Academics are looking to their own Open Access ventures to create new spaces for monograph publishing, a conference on OA in the humanities and social sciences heard last week.
Academic speakers also urged their peers to “take back agency for themselves” by bypassing traditional publishers and setting up their own initiatives for both monographs and journals.
The conference, “Open Access Futures in the Humanities and Social Sciences”, was run by publisher SAGE at the University of London’s Senate House last Thursday (24th).
David Sweeney, director for research, innnovation and skills at the Higher Education Funding Council for England (HEFCE), said many scholars could not now be published by the traditional houses because of the financial squeeze on libraries. “Even work that is truly excellent and that they [the publishers] would like to publish cannot now be done because there is not enough money in library budgets. OA is an essential part of allowing more work to be published in monograph form,” he said.
Dr Paul Ayris [pictured], acting chief executive of the newly launched Open Access UCL Press, said the digital and print-on-demand venture will shortly be moving into monograph publishing. “Open Access is an opportunity for universities to support research produced by their institution through publishing,” he said. “Digital monographs have been relatively slow to emerge. The traditional business model for monographs is broken, as library budgets are under enormous pressure. Hence universities can help in this space and the university press is an obvious mechanism to drive forward change.” UCL Press will fund its own academic authors from institutional funds, but will charge external authors.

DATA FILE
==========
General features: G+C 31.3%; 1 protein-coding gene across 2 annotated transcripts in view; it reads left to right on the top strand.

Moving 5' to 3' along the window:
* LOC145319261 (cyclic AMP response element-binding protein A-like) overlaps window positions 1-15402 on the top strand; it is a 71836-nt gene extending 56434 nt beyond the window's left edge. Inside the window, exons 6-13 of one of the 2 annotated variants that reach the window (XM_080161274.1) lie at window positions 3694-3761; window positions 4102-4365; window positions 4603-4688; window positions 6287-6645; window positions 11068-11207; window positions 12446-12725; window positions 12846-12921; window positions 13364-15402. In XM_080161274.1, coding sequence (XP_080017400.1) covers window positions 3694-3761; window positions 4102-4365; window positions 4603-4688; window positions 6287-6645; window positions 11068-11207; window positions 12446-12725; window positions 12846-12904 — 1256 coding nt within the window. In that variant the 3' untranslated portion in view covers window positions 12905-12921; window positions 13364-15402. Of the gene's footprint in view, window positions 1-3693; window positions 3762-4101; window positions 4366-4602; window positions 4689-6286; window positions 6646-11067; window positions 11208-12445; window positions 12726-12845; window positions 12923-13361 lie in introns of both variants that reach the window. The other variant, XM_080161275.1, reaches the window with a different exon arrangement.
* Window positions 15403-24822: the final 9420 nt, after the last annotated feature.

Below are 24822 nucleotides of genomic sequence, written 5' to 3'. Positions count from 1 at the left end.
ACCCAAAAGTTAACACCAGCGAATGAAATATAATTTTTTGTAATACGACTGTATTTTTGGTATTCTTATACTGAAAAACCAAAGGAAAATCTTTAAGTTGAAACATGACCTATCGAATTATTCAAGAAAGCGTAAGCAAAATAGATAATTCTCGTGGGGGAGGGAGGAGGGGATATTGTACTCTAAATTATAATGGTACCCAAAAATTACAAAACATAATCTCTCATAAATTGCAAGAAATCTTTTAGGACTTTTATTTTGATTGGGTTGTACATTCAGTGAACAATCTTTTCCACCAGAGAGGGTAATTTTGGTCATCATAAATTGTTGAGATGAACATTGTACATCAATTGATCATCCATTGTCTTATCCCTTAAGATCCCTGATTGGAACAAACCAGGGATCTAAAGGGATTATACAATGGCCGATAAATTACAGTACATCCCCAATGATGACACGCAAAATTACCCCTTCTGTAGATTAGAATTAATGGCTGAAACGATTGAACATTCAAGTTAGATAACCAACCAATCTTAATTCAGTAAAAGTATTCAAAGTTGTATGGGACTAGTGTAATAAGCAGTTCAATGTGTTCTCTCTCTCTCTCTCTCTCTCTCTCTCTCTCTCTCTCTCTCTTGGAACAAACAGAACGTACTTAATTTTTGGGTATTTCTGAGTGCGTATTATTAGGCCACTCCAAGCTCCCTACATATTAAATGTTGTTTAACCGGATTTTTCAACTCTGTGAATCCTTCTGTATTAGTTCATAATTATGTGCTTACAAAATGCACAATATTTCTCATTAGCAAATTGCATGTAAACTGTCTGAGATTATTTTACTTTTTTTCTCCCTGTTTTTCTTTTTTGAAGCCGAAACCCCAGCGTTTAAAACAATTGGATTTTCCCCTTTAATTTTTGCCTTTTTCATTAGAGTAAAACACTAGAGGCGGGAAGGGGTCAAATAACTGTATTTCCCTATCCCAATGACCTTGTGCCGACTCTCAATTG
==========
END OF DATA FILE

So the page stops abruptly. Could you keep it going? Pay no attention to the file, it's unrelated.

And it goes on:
Other academic-run ventures include the journal Alluvium, for which scholars contribute short articles without peer review, open for interactive comment and tied in with Twitter and Facebook. Meanwhile The Open Library of the Humanities project is being run as an international scheme aiming to fund its publishing without the use of Article Processing Charges (APCs).
Several speakers voiced anger at traditional publishers, claiming some were making excessive profits and not rewarding academics properly for their labour in peer-reviewing or editing journals. Professor Steffen Böhm of the University of Essex, who runs independent publishing venture Mayfly Books, said: “The current academic publishing system is broken. Why? All the main stakeholders have lost trust in the system.” He urged academics to self-publish: “Why not come together and set up a joint OA platform?” Böhm claimed that the amount of work in starting a journal was “not much more than editing a journal for standard publishers”.
Paul Kirby, lecturer in international relations at the University of Sussex, said that his research budget, including for APCs, was £500 a year, making self-funding his research publishing [via OA with traditional publishers] a “fantasy”. He urged: “We need to create a pluralistic, high quality, cheaper, more open publishing ecosystem.”